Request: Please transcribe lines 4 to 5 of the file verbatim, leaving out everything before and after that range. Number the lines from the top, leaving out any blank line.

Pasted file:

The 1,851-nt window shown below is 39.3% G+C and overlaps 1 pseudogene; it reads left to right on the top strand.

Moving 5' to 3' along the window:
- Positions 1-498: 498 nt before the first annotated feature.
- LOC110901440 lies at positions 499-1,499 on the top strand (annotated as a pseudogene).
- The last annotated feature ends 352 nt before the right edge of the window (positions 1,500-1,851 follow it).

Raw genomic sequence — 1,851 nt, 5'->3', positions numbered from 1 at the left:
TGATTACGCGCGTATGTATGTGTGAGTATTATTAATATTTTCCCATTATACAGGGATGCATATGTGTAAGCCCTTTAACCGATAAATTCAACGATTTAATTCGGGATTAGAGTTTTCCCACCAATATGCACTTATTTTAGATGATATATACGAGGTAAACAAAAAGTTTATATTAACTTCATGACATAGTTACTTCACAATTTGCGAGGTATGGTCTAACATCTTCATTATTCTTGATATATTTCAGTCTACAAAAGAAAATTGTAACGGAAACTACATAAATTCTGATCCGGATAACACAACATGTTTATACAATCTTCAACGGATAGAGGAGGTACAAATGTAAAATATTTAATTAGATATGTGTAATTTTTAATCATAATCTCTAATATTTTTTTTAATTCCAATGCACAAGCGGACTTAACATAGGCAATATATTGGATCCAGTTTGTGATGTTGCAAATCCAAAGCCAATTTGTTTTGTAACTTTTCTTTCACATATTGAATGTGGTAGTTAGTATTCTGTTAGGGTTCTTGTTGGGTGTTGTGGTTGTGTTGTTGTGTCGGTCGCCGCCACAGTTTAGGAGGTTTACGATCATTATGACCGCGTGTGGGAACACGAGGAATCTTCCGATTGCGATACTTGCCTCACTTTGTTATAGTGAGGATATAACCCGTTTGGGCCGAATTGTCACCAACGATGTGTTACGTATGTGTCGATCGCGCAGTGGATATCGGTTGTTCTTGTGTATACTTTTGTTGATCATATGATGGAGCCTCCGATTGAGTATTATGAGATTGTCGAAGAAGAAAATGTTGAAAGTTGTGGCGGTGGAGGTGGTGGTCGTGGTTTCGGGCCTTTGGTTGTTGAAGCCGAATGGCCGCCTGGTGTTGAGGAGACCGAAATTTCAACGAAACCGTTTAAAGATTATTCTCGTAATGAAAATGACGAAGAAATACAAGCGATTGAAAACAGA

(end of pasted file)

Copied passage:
- LOC110901440 lies at positions 499-1,499 on the top strand (annotated as a pseudogene).
- The last annotated feature ends 352 nt before the right edge of the window (positions 1,500-1,851 follow it).